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CEA, through its public notice dated 2nd November 2021 has proposed the modification and deletion of certain data formats. PEG comments offer specific suggestions on the formats related to captive consumption, metering and reliability. In addition, the comments highlight that the formats proposed for deletion of formats should be reconsidered as many of the formats capture:

  • critical data not captured by other agencies
  • crucial data which is available but not compiled or consolidated by other agencies
  • data in a more comprehensive manner than by other agencies or in other formats

Since CEA has the expansive mandate under the Electricity Act to collect data from all those engaged in generation, transmission, distribution trading and use of electricity, it is best based to capture critical trends in a fast changing sector with multiple players and changing market structure. Thus CEA should undertake a comprehensive exercise to:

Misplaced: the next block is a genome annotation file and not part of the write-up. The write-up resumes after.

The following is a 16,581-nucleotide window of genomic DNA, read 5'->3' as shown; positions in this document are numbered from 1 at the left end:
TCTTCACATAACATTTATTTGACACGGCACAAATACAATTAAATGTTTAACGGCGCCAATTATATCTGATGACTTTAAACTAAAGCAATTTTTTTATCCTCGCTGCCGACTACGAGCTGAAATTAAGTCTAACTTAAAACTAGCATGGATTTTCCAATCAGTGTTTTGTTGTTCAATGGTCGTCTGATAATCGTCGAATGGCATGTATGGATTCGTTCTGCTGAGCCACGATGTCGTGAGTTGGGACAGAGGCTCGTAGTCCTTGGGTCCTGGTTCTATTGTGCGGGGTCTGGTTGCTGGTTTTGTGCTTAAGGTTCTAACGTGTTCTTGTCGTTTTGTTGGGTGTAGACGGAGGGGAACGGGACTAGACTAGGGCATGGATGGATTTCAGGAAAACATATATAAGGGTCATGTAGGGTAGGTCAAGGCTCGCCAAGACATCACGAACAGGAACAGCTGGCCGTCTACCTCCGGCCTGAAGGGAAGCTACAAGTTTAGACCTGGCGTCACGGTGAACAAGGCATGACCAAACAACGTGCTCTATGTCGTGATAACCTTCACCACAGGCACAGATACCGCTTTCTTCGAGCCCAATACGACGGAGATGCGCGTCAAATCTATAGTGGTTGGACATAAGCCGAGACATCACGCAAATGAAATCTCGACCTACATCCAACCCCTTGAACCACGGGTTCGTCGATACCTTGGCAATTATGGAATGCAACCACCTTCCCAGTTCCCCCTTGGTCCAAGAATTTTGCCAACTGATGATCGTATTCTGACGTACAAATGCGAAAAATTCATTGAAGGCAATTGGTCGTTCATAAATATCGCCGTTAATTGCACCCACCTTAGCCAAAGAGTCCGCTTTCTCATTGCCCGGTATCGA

• streamline existing data formats to reduce duplication and ease filing by agencies
  • modify and add formats to reflect changing nature of the sector and capture trends in storage applications, renewable energy integration, market procurement etc.
  • exercise penal powers to ensure compliance by various agencies
  • ensure public reporting of data collected by CEA in downloadable spreadsheet formats

Data collection by one agency can aid streamlining, harmonisation and standardisation. CEA can play that role and can collect data for various agencies in the sector as well. 

Prayas (Energy Group) (PEG) organised the fourth edition of the two-day experience sharing workshop on 5th and 12th of October, 2021. The event was held virtually, and was attended by 70 participants working in the electricity sector, representing over eight states. This included NGOs, grass-root organisations, think tanks, and consumer activists.

As has been the prevalent practice in previous years, the workshop was aimed at discussing and deliberating the commonalities and differences across states on various aspects related to the power sector. To allow for more focused discussions, this year’s event deliberated upon the following themes: 

  • Power sector policy making (Reflections on recent proposals):  In this session, there were reflections on the major changes introduced and proposed by central and state governments in India. These include delicencing and privatisation of DISCOMs, push for smart metering, measures to strengthen ERCs and APTEL, proposals to promote sales migration through the renewable route, and introduction of new instruments in power markets, amongst others. The need to strengthen central-state concurrent jurisdiction in decision making was emphasised. This was the first session held on Day 1 of the workshop.